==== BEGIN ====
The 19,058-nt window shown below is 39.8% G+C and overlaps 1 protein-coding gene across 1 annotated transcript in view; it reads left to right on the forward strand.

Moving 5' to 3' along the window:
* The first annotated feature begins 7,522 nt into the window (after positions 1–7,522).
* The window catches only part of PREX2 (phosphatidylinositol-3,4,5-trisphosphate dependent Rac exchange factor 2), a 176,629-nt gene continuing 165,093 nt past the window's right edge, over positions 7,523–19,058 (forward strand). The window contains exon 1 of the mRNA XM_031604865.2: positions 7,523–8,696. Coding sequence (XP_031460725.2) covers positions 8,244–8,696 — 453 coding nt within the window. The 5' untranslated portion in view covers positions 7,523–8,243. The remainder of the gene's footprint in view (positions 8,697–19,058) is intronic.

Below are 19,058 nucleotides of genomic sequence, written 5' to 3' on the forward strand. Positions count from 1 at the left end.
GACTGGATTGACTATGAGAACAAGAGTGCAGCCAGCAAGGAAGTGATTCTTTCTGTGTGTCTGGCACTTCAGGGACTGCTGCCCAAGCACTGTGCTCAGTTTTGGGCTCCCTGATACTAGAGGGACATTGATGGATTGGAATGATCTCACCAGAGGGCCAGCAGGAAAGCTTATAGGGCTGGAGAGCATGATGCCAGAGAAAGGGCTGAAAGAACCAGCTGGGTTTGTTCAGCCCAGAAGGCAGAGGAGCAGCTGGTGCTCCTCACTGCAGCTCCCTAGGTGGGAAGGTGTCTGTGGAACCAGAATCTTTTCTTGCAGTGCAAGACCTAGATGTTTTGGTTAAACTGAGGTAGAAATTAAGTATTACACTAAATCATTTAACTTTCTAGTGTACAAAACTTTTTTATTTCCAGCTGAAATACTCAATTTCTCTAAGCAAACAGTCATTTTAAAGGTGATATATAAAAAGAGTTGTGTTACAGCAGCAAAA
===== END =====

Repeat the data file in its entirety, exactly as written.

The 19,058-nt window shown below is 39.8% G+C and overlaps 1 protein-coding gene across 1 annotated transcript in view; it reads left to right on the forward strand.

Moving 5' to 3' along the window:
* The first annotated feature begins 7,522 nt into the window (after positions 1–7,522).
* The window catches only part of PREX2 (phosphatidylinositol-3,4,5-trisphosphate dependent Rac exchange factor 2), a 176,629-nt gene continuing 165,093 nt past the window's right edge, over positions 7,523–19,058 (forward strand). The window contains exon 1 of the mRNA XM_031604865.2: positions 7,523–8,696. Coding sequence (XP_031460725.2) covers positions 8,244–8,696 — 453 coding nt within the window. The 5' untranslated portion in view covers positions 7,523–8,243. The remainder of the gene's footprint in view (positions 8,697–19,058) is intronic.

Below are 19,058 nucleotides of genomic sequence, written 5' to 3' on the forward strand. Positions count from 1 at the left end.
GACTGGATTGACTATGAGAACAAGAGTGCAGCCAGCAAGGAAGTGATTCTTTCTGTGTGTCTGGCACTTCAGGGACTGCTGCCCAAGCACTGTGCTCAGTTTTGGGCTCCCTGATACTAGAGGGACATTGATGGATTGGAATGATCTCACCAGAGGGCCAGCAGGAAAGCTTATAGGGCTGGAGAGCATGATGCCAGAGAAAGGGCTGAAAGAACCAGCTGGGTTTGTTCAGCCCAGAAGGCAGAGGAGCAGCTGGTGCTCCTCACTGCAGCTCCCTAGGTGGGAAGGTGTCTGTGGAACCAGAATCTTTTCTTGCAGTGCAAGACCTAGATGTTTTGGTTAAACTGAGGTAGAAATTAAGTATTACACTAAATCATTTAACTTTCTAGTGTACAAAACTTTTTTATTTCCAGCTGAAATACTCAATTTCTCTAAGCAAACAGTCATTTTAAAGGTGATATATAAAAAGAGTTGTGTTACAGCAGCAAAA